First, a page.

I started reading pieces on some of the most powerful women in the world yesterday and I was amazed as well as honored to be a woman. I wanted to share some of these brief stories of these women with my readers. To all of the men, if you have read this far I want to thank you. I have no animosity toward men and I praise you for your big feats in life. I just wanted to take this opportunity to open my arms and my heart to all of the women out there in the world….to the women that think they aren’t good enough or pretty enough or they just don’t think they can achieve their dreams…..I wanted to tell you that all of that is wrong. Each one of us women has a strength inside of us (in some of us it is hidden a little bit deeper than others) that can guide us to everything we could ever imagine. It is important to remember that along the way there will most likely be obstacles and we will find ourselves with bumps and bruises….it is those times that you are able to value your hard work. I love all of my female sisters, mothers, cousins, aunts and friends…..that includes every woman in the world. I hope you are able to embrace your outer beauty as well as your inner beauty and always go in the direction of your dreams. Always remember…you are way more powerful and stronger than you think! :0)
Sandra Day O’Connor (1930-Present)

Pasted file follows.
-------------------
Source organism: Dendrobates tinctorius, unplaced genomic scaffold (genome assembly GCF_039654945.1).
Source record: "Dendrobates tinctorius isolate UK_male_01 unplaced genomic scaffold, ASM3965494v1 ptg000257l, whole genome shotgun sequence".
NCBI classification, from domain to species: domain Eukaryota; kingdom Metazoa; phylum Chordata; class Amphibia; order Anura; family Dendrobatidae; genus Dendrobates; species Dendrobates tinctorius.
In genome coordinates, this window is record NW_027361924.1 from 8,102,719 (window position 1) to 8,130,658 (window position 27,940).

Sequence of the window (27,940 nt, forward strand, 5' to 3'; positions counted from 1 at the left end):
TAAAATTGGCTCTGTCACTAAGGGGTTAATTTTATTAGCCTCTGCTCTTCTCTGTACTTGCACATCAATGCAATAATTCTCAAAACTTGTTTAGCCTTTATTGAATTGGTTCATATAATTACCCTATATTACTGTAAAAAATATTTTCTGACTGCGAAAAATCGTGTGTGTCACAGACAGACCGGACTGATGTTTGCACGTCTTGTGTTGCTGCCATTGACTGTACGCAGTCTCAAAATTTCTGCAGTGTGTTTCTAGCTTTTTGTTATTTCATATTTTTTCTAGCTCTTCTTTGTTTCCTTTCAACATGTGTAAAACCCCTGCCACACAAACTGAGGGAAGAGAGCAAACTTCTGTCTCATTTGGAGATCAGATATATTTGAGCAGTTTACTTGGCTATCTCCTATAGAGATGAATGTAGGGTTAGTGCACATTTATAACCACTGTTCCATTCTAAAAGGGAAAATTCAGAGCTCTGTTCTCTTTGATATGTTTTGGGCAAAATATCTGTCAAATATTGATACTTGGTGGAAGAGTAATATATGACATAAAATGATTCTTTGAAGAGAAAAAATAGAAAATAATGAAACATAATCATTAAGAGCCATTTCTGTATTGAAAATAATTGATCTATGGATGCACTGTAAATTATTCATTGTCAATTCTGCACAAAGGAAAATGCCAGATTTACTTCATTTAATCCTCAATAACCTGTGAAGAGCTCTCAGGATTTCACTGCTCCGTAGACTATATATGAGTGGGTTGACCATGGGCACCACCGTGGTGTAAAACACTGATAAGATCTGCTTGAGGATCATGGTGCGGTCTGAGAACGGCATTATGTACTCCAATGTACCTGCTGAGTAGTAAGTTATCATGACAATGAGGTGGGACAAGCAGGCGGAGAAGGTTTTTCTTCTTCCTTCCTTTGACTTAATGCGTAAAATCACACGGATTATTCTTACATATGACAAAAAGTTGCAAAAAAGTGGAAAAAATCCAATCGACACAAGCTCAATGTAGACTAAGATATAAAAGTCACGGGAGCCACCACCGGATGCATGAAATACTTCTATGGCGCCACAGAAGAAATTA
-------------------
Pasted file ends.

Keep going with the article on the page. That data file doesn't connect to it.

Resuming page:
Before Ruth Bader Ginsburg, Sonia Sotomayor and Elena Kagan, there was just one woman cloaked in the black robe of the United States’ highest court. Fulfilling a campaign promise to break that gender barrier, President Ronald Reagan nominated Sandra Day O’Connor in 1981. The former Republican Arizona state senator was unanimously confirmed by Congress, ending 191 years of the court as an exclusively male institution. Though she was nominated by a Republican President, O’Connor did not always tow the party line. In her 24 years on the bench, O’Connor was often the court’s crucial swing vote, determining 5-4 rulings on important cases involving abortion, affirmative action, election law, sexual harassment and the death penalty, among others. Her tenure was especially meaningful for the woman who, though she finished third in her class at Stanford Law in 1952, could not find work at a law firm upon graduation due to her gender. She said upon her confirmation, “I think the important fact about my appointment is not that I will decide cases as a woman but that I am a woman who will get to decide cases.”